April 21, 2022 | News & Notices The reduction in greenhouse gas emissions from the carbonization of wood debris has been evaluated for the first time.

At Shimadzu Corporation, we have been promoting initiatives related to biochar since 2006. This material is of international interest with respect to bioactivation, environmental improvement, and its ability to entrap highly stable carbon for extended periods in soil and water. On this occasion, Shimadzu’s initiatives were recognized as effective in reducing CO2 emissions through provisional calculations by Associate Professor Katsuyuki Nakano in the College of Policy Science at Ritsumeikan University, a researcher in the field of life cycle assessment (LCA).

In order to contribute to creating a recycling society, since 2006, Shimadzu has carbonized wood debris produced in business activities, recycled it as a soil improvement agent, and used it for the green areas on the Shimadzu premises. In addition, since 2016, Shimadzu has donated the charcoal to the Setouchi Olive Foundation, for use in five olive groves on Teshima island, which are operated by this foundation. Since 2021, trial use has also started on farms within Kyoto City.
We performed an LCA to evaluate the effect of our ongoing initiatives on climate change issues.

Utilization in Olive Groves Operated by the Olive Foundation

Utilization in Olive Groves Operated by the Olive Foundation

Evaluation by Associate Professor Nakano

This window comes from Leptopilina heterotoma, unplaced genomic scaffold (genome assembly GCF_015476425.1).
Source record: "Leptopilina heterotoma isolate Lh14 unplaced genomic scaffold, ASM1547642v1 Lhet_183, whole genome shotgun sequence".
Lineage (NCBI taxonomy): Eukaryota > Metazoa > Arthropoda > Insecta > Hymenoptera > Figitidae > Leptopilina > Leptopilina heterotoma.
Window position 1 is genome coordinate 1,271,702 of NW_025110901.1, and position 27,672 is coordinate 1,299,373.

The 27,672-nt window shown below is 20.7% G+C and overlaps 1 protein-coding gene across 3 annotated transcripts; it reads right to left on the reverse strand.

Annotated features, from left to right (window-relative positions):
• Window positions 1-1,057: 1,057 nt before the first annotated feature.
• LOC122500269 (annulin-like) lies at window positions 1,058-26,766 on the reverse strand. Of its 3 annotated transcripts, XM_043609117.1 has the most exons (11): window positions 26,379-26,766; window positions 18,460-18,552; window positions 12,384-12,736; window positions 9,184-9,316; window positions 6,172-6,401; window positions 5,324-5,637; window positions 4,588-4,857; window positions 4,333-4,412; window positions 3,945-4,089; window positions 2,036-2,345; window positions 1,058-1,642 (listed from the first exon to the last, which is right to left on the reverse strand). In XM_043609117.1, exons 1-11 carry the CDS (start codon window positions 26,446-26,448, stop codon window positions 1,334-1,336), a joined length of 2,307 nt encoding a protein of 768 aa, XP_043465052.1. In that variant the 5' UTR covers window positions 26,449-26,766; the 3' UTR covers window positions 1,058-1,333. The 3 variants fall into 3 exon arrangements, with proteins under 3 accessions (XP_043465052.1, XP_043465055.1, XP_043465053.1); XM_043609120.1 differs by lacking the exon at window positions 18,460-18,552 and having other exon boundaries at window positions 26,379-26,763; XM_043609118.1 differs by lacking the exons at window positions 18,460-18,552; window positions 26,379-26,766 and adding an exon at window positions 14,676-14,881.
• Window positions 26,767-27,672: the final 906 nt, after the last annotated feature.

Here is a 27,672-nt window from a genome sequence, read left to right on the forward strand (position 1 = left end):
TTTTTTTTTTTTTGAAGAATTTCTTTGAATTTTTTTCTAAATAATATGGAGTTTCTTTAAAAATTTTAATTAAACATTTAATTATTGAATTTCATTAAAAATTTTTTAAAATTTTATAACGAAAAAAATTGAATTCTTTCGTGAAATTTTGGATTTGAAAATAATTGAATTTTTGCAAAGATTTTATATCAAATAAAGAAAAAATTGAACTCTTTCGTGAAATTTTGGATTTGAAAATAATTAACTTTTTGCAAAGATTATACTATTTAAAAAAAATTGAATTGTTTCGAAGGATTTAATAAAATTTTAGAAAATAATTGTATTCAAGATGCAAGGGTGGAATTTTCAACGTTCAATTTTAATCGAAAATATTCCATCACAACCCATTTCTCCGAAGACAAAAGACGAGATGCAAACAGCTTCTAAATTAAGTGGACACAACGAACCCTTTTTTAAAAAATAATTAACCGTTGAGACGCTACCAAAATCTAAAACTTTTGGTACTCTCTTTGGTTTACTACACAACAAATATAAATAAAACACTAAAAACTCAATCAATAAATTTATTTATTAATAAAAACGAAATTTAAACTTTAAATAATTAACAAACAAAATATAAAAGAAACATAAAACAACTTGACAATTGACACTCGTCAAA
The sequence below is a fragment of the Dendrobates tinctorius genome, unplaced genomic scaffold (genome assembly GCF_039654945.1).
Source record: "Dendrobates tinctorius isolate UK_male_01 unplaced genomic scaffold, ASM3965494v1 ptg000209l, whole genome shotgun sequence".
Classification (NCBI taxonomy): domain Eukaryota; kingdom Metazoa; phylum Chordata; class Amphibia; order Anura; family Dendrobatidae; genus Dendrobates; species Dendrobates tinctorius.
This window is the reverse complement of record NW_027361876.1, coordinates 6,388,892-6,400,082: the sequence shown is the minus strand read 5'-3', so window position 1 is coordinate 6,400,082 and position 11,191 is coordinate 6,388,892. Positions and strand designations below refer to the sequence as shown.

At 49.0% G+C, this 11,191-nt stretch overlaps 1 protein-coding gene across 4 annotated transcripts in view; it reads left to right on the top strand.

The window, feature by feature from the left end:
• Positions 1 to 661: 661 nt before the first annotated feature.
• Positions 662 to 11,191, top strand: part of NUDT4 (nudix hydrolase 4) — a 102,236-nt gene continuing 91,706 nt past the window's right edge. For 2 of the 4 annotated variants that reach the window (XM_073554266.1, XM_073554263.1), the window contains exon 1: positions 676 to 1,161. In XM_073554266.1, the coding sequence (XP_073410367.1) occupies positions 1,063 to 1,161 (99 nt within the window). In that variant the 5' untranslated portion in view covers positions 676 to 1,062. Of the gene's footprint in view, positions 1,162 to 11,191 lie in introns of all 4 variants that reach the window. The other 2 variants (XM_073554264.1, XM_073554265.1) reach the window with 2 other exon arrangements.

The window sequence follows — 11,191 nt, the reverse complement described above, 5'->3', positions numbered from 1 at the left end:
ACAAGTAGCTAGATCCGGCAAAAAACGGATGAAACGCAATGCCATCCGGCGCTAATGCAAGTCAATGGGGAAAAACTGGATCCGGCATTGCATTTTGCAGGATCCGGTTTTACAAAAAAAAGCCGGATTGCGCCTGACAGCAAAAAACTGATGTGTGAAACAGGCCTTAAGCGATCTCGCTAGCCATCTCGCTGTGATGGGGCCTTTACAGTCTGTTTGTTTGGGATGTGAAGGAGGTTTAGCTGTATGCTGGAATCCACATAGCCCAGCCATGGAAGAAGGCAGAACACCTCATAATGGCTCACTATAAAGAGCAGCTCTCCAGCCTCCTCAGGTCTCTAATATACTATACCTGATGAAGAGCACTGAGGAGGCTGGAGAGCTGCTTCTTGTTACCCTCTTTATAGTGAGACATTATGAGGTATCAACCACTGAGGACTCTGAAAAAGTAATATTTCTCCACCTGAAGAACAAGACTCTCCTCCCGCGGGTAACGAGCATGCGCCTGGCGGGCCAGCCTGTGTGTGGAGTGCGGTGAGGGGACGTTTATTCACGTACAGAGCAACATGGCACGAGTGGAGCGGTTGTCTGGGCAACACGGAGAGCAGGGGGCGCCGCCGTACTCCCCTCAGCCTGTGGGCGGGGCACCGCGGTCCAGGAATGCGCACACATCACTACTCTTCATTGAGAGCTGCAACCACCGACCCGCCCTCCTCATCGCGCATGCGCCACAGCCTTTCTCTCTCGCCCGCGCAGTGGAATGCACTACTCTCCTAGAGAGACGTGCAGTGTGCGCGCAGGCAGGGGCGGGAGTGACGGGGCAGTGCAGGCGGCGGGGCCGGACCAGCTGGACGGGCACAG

In terms of the Setouchi Olive Foundation, which of the organizations using the charcoal provided by Shimadzu is the farthest away, the emissions per kg of charcoal, including the CO2 emitted during transport, were calculated. As noted below, the reduction in CO2 was calculated at 1.26 kg of CO2e. Shimadzu donates 780 kg of charcoal to this foundation every year, which reduces CO2 by 982 kg of CO2e annually. This amount is equivalent to the amount of CO2 absorbed by approximately 70 Japanese cedar trees annually.

Calculations in Detail

(1) CO2 emissions when manufacturing charcoal: 0.65 kg of CO2e
(2) CO2 emissions from transport by truck: 0.07 kg of CO2e
  Distance of transport by truck: 240.8 km  
(3) CO2 emissions from transport by ship: 0.01 kg of CO2e
  Distance of transport by ship: 21.5 km  
(4) Results of utilization: -1.99 kg of CO2e
Total ((1) + (2) + (3) + (4)): -1.26 kg of CO2e

Associate Professor Nakano commented as follows.
Reducing greenhouse gas emissions is an urgent issue as we aim to establish a carbon neutral society by 2050. However, in some industrial activities, completely eliminating CO2 emissions from fossil fuels is difficult, so activities are needed to fix atmospheric CO2 in some way.
The use of biochar on agricultural land is one promising technique for countering global warming through the long-term retention of atmospheric CO2. There is no precedent for this visualization of CO2 fixation through the agricultural utilization of biochar manufactured voluntarily by businesses with used pallets as the raw material. I believe this activity warrants attention as a new alternative.


Environmental protection activities at Shimadzu